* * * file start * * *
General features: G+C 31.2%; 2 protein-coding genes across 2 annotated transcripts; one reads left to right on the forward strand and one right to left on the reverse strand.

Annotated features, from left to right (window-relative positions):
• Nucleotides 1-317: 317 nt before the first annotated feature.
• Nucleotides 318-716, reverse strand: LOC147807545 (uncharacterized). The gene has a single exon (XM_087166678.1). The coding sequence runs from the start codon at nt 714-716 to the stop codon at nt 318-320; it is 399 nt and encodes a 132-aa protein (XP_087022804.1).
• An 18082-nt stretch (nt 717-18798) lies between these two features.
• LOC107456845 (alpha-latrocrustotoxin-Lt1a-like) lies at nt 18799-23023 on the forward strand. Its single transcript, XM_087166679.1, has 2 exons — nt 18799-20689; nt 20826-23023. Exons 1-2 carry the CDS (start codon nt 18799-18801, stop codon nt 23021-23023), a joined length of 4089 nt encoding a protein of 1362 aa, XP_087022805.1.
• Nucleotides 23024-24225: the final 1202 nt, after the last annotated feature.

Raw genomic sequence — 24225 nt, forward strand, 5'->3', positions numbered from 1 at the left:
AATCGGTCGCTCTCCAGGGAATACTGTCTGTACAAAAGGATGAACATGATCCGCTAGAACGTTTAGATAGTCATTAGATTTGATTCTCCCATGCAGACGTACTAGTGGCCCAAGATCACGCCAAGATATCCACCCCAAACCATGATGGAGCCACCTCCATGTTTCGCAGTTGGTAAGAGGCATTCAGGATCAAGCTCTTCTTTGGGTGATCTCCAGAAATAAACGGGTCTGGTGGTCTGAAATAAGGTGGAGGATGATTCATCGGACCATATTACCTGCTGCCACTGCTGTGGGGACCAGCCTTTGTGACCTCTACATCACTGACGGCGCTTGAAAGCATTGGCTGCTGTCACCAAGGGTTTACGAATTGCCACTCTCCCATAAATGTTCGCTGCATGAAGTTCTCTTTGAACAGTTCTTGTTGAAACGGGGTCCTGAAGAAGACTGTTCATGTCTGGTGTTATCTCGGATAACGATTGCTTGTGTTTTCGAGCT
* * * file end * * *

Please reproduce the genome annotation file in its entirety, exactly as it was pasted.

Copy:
General features: G+C 31.2%; 2 protein-coding genes across 2 annotated transcripts; one reads left to right on the forward strand and one right to left on the reverse strand.

Annotated features, from left to right (window-relative positions):
• Nucleotides 1-317: 317 nt before the first annotated feature.
• Nucleotides 318-716, reverse strand: LOC147807545 (uncharacterized). The gene has a single exon (XM_087166678.1). The coding sequence runs from the start codon at nt 714-716 to the stop codon at nt 318-320; it is 399 nt and encodes a 132-aa protein (XP_087022804.1).
• An 18082-nt stretch (nt 717-18798) lies between these two features.
• LOC107456845 (alpha-latrocrustotoxin-Lt1a-like) lies at nt 18799-23023 on the forward strand. Its single transcript, XM_087166679.1, has 2 exons — nt 18799-20689; nt 20826-23023. Exons 1-2 carry the CDS (start codon nt 18799-18801, stop codon nt 23021-23023), a joined length of 4089 nt encoding a protein of 1362 aa, XP_087022805.1.
• Nucleotides 23024-24225: the final 1202 nt, after the last annotated feature.

Raw genomic sequence — 24225 nt, forward strand, 5'->3', positions numbered from 1 at the left:
AATCGGTCGCTCTCCAGGGAATACTGTCTGTACAAAAGGATGAACATGATCCGCTAGAACGTTTAGATAGTCATTAGATTTGATTCTCCCATGCAGACGTACTAGTGGCCCAAGATCACGCCAAGATATCCACCCCAAACCATGATGGAGCCACCTCCATGTTTCGCAGTTGGTAAGAGGCATTCAGGATCAAGCTCTTCTTTGGGTGATCTCCAGAAATAAACGGGTCTGGTGGTCTGAAATAAGGTGGAGGATGATTCATCGGACCATATTACCTGCTGCCACTGCTGTGGGGACCAGCCTTTGTGACCTCTACATCACTGACGGCGCTTGAAAGCATTGGCTGCTGTCACCAAGGGTTTACGAATTGCCACTCTCCCATAAATGTTCGCTGCATGAAGTTCTCTTTGAACAGTTCTTGTTGAAACGGGGTCCTGAAGAAGACTGTTCATGTCTGGTGTTATCTCGGATAACGATTGCTTGTGTTTTCGAGCT